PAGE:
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This paper studies the electrical separation and fundamental resonance of differentially-driven microstrip antennas with dual-probe feeds on both electrically thick substrate of high permittivity and electrically thin substrate of low permittivity. The electrical separation is defined as the ratio of the distance ξ of the dual-probe feeds to the free-space wavelength λo. It is found that the occurrence of resonance of the fundamental mode is related with the electrical separation of the dual-probe feeds. When the electrical separation ξ/λo ≥ ψ is satisfied, the resonance occurs. Otherwise, the resonance does not occur. It is shown that the empirical factor ψ is smaller for the electrically thicker substrate of higher permittivity than that for electrically thinner substrate of low permittivity and is smaller for the circular patch than that for the rectangular patch. To validate the relationship of the occurrence of fundamental resonance with the electrical separation, several differentially-driven microstrip antennas were fabricated on the electrically thin substrate of the low permittivity and measured. It is observed that the simulated and measured results are in acceptable agreement for these differentially-driven microstrip antennas. Thus, the electrical separation condition derived in this paper should be very useful in guiding the design of differentially-driven microstrip antennas.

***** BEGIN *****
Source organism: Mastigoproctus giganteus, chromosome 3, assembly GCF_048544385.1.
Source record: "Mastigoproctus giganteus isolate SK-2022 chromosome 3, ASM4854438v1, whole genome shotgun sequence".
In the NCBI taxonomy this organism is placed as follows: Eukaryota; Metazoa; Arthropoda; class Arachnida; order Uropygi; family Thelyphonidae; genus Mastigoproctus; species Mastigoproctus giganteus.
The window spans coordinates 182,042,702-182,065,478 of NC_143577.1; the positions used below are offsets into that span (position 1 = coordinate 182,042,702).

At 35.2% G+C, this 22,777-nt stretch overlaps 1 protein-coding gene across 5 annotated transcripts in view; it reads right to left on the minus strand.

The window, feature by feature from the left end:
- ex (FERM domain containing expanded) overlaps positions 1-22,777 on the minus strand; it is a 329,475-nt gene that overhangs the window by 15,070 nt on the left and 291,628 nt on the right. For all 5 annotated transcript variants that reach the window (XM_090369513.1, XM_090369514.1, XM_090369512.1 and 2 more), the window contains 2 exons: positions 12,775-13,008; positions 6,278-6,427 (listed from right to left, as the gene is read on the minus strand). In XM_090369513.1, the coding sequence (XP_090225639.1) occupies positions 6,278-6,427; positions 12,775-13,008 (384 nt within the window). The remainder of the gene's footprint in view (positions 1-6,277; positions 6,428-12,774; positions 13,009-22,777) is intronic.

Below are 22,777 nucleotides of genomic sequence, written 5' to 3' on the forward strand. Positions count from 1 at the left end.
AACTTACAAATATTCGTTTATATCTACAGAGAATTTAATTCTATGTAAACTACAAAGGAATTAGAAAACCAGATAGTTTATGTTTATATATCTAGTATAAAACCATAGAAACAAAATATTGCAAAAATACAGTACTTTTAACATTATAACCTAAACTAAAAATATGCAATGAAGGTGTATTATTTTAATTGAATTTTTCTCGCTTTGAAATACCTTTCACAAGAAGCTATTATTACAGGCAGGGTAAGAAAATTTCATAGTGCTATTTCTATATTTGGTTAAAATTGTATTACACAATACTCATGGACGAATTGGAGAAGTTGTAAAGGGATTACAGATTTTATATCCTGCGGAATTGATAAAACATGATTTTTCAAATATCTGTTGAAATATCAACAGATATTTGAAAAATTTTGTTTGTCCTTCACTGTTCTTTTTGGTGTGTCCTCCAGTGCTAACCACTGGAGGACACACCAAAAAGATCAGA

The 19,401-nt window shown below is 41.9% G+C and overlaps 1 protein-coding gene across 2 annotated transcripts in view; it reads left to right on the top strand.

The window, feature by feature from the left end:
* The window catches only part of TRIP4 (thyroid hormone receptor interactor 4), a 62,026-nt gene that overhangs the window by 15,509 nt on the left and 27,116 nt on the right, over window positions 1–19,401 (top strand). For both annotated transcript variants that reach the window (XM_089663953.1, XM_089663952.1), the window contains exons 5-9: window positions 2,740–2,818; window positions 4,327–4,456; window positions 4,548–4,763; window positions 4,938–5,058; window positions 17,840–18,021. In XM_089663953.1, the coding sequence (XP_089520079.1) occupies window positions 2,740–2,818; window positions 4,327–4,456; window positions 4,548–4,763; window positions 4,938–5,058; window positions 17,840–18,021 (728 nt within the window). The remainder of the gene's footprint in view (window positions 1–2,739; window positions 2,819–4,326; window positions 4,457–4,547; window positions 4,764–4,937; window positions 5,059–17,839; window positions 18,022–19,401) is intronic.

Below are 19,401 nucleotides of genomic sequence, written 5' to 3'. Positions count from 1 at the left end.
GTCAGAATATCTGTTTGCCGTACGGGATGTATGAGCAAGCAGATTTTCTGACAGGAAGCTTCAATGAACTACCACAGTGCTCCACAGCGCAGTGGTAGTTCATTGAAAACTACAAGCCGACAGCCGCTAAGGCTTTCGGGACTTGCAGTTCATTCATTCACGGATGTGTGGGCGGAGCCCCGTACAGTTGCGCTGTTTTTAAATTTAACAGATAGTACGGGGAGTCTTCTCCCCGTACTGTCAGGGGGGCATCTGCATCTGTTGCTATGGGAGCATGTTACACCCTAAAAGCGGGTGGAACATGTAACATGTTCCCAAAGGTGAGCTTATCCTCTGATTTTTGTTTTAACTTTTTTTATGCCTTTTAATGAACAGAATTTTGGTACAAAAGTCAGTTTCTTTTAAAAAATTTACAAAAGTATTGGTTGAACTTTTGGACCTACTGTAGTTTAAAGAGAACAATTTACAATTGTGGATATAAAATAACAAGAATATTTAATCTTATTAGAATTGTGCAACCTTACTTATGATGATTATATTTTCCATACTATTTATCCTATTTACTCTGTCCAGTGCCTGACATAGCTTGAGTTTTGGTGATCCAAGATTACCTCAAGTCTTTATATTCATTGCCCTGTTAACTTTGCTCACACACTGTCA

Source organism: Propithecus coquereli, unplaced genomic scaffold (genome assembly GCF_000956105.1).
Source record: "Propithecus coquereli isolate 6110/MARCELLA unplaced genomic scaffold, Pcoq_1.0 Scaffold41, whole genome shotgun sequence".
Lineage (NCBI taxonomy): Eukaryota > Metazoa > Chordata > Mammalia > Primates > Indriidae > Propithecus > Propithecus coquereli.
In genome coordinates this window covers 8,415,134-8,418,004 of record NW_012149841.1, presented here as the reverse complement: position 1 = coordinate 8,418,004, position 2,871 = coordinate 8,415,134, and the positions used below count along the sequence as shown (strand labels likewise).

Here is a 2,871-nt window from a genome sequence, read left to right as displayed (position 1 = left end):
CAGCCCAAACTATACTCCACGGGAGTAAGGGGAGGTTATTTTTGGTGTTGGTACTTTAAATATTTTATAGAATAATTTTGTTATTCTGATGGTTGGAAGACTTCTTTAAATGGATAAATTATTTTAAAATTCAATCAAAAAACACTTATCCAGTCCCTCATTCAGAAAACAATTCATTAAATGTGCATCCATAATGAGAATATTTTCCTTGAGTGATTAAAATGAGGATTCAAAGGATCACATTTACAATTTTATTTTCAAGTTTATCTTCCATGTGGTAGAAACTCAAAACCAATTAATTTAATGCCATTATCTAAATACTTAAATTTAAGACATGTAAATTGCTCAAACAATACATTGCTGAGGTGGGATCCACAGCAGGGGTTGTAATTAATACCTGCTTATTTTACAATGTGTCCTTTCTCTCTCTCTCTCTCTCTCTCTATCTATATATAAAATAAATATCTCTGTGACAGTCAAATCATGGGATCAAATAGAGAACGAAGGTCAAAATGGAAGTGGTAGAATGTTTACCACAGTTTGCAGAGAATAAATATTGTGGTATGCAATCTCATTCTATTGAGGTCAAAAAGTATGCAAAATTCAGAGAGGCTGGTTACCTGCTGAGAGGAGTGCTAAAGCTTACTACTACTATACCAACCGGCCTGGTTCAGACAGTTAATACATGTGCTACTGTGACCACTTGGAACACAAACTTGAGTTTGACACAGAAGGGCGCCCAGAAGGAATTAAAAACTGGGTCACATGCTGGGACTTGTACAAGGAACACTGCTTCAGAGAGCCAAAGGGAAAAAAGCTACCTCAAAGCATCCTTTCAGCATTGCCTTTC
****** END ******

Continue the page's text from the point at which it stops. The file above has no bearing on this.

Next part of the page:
Date of Publication: April 2011